A LinkedIn for biomedical scientists, engineers, builds up social networking hub

3:33 pm by | 3 Comments

A social networking hub for biomedical researchers, engineering and other communities sees itself as a LinkedIn for scientists. It’s adding more tools to help users access multimedia content in one place, exchange ideas and opinions and find jobs.

First-time users of Labroots are directed to register for free, providing a profile so content can be better geared to their specialty.

Labroots CEO Greg Cruikshank said the website has added tools to be more interactive and give users less reason to change websites to access information to do various tasks. It has bolstered its academic journal library to make the website stickier so users can more easily search for a particular specialty or access their own articles in one place.

Life science, biomedical and healthcare currently account for the site’s largest customer base. About 29 percent of users have medical degrees and 22  percent work in healthcare, said Cruikshank. Almost half are based in North America, but it has a substantial audience in Asia, which accounts for 22 percent of users. Cruikshank said one of his priorities is to grow its engineering audience. He believes scientists represent a huge market for social media particularly because they are more likely to comment on news, article and forum postings.


Videos images, files, and links can be posted and viewed. Users can also post reviews of publications, products and companies. They can listen to webinars, and find and post jobs. They can also follow companies and institutions or start their own company page.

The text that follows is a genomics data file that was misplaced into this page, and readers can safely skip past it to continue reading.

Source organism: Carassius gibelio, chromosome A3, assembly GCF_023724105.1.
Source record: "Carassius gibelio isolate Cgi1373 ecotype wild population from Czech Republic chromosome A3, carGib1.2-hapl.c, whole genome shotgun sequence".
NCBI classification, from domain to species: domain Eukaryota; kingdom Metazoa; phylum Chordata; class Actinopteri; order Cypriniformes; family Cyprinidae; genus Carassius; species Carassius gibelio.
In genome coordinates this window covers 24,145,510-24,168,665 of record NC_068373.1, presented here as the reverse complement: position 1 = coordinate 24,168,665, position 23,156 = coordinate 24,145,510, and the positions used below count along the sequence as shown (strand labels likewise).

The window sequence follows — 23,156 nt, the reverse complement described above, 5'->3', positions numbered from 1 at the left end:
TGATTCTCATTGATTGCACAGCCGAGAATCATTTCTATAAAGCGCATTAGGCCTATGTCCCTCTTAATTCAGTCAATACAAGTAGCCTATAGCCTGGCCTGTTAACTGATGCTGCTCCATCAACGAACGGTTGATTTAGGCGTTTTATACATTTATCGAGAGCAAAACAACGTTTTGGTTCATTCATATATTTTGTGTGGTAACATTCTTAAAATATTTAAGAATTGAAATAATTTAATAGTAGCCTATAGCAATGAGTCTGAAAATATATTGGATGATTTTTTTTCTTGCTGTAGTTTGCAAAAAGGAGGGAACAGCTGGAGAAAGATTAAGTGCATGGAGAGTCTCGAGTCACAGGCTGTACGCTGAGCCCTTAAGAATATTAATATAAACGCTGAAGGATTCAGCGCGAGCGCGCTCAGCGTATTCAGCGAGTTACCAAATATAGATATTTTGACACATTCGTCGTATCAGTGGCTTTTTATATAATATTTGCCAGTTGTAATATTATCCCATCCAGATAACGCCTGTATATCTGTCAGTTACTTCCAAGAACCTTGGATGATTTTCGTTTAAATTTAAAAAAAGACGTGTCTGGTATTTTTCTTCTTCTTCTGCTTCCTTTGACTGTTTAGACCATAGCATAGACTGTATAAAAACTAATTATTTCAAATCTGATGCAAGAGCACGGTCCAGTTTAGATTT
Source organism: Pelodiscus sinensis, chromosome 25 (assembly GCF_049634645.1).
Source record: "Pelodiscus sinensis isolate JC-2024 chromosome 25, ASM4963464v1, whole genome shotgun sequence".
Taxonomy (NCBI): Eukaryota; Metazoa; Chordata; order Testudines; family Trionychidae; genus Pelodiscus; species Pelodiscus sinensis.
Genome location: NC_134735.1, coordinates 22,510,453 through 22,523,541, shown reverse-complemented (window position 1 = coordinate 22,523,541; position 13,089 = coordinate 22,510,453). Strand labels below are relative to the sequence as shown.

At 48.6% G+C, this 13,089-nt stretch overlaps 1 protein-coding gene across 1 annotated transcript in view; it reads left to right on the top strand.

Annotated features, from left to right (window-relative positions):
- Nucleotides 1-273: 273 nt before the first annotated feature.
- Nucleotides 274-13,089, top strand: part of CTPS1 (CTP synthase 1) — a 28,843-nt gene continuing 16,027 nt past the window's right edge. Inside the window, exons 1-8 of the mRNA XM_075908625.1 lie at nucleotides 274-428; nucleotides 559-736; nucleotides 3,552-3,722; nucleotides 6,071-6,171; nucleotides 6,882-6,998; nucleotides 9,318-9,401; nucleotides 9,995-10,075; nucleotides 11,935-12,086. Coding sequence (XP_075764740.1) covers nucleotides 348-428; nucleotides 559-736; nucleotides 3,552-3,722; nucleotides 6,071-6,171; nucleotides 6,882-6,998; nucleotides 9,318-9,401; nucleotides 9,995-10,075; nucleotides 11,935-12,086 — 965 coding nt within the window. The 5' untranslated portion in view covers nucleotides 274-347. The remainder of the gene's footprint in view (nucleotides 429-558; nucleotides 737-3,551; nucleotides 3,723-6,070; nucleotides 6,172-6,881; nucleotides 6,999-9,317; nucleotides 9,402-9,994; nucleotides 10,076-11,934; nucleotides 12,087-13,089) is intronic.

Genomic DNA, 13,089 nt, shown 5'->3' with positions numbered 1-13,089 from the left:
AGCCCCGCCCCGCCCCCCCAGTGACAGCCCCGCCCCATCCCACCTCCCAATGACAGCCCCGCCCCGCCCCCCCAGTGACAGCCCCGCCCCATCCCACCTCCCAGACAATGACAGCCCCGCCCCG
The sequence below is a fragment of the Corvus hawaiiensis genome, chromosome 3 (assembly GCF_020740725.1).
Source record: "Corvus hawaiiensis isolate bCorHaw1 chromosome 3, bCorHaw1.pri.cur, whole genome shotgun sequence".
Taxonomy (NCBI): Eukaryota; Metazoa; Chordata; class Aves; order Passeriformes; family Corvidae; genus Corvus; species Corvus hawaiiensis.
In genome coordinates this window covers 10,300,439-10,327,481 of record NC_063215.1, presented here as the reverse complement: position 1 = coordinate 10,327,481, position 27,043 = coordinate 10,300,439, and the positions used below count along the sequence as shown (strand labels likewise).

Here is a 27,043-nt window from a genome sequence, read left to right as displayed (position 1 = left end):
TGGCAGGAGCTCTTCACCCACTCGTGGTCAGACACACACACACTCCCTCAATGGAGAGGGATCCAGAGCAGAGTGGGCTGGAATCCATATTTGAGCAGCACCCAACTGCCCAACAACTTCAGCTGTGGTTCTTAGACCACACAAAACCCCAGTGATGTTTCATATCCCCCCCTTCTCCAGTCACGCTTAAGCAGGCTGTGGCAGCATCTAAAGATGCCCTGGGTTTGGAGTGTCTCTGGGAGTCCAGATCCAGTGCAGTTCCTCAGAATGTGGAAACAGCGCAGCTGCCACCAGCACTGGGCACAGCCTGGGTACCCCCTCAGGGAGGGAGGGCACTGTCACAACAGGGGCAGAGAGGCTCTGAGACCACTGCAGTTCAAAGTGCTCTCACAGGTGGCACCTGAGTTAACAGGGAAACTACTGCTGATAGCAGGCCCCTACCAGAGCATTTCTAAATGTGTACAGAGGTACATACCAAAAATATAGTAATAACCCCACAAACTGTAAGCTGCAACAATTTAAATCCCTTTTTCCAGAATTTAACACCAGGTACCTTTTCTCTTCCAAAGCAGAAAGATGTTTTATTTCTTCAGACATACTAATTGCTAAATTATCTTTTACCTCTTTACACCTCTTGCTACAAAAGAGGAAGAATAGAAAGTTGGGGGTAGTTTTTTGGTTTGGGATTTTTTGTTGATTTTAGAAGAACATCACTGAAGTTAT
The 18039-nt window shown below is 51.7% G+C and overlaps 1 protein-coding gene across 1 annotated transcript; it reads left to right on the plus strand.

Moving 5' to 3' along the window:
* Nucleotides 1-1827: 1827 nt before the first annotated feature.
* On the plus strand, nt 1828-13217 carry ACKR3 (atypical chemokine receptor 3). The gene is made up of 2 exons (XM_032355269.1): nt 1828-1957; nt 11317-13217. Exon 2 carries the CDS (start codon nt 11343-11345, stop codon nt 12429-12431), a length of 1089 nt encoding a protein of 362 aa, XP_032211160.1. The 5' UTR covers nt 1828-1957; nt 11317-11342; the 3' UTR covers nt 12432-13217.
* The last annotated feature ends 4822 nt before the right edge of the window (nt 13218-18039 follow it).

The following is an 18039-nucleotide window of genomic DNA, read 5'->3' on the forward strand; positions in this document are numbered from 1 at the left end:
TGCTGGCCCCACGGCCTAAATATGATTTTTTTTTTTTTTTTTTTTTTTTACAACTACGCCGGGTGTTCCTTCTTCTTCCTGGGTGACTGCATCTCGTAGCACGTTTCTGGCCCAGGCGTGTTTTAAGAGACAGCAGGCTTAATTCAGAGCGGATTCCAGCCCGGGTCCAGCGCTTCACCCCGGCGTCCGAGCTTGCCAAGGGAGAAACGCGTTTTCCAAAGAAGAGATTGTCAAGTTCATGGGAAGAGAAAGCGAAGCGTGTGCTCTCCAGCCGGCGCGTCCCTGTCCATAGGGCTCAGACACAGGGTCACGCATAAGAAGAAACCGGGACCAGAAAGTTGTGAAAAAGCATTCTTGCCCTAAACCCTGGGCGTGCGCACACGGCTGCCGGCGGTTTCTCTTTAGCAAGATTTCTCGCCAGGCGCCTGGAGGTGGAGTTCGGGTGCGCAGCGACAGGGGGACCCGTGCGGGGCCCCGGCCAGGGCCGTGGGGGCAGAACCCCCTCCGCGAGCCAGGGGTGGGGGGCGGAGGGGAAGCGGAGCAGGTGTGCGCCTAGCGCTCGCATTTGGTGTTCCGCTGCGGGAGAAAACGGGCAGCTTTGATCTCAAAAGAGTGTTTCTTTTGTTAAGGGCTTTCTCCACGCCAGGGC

Labroots was launched in 2008 but Cruikshank said it’s been well overdue for an update as social media use has grown and expanded into specialties.

LinkedIn has spawned lots of professional networking communities, particularly business to business sites in the life science community such as for physicians, pharmaceutical professionals and research scientists (and this one, too). Earlier this year mobile IT startup ZappyLab said it was seeking to establish a social networking channel for scientists to exchange and compare laboratory protocols to make research more efficient with the hope of  standardizing best practices.

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Stephanie Baum

By Stephanie Baum

Stephanie Baum is the East Coast Innovation Reporter for MedCityNews.com. She enjoys covering healthcare startups across health IT, drug development and medical devices and innovations deployed to improve medical care. She graduated from Franklin & Marshall College in Pennsylvania and has worked across radio, print and video. She's written for The Christian Science Monitor, Dow Jones & Co. and United Business Media.
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@Fdo_Suarez_O No, not another one of those!


@chfloudas You know I was expecting something as good as digital vita, but there is nothing in this universe that comes closer to that...


@Fdo_Suarez_O Oh, I had forgotten about that.. Actually @arturolp is saying that it's not bad, it's improved since the last time we saw it.